Be Di-vers-ified, Not Di-worse-ified

When growing your portfolio, an income investor should not invest in additional securities just to do so. While this will seem extremely obvious to many of you, it needs to be mentioned. Diversification for the sake of diversification is often futile. Careful forethought, planning and research should be done prior to taking on any position. If you do not find 40 worthy positions, invest in the ones you have found and build up to the 40 position mark over time. This will ensure you're not growing your portfolio with weak links. Although it will increase your risk and volatility in the shorter term, the longer term benefits of having solid choices outweighs this.

Many of our new investors at first are eager to jump right in and invest all of their money into our positions and this is exciting, but we encourage them to buy their positions in waves of 0.5% to 1% of their portfolio allocation to capture the best prices. Set a limit order and let the market come to you.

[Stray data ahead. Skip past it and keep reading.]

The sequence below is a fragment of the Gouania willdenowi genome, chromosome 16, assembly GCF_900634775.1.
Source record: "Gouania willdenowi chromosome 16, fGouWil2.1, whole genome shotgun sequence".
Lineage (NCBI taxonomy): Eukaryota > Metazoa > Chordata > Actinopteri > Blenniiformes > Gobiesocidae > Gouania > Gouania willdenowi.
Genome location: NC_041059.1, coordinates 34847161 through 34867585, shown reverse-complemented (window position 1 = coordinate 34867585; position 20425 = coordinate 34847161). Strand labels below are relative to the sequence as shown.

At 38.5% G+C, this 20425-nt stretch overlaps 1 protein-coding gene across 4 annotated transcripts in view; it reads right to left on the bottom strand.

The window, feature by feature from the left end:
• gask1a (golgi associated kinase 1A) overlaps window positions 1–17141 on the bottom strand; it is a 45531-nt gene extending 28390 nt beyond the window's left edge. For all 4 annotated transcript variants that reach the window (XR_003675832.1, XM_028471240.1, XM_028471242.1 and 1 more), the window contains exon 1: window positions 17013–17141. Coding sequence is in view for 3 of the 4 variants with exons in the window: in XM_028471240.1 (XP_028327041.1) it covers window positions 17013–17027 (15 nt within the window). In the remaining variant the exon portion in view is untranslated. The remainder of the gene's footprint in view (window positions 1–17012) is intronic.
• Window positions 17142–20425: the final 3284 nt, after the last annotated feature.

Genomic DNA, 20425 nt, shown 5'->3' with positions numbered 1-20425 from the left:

Key Takeaways

Today we've reviewed the Rule of 40. 40 unique individual positions to maintain a level of security, safety and recession resilience. Many income investors neglect a healthy level of diversification. While we acknowledge that this level may remove the potential upswing from price movements, it also prevents the potential crash with the market as fixed income such as bonds tend to go up in price when equities pull back. Our goal remains the same: Safe and reliable high yield immediate income to live off of or reinvest.

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Disclosure: I am/we are long OXLC, ECC, RILYO, RLJ.PA. I wrote this article myself, and it expresses my own opinions. I am not receiving compensation for it (other than from Seeking Alpha). I have no business relationship with any company whose stock is mentioned in this article.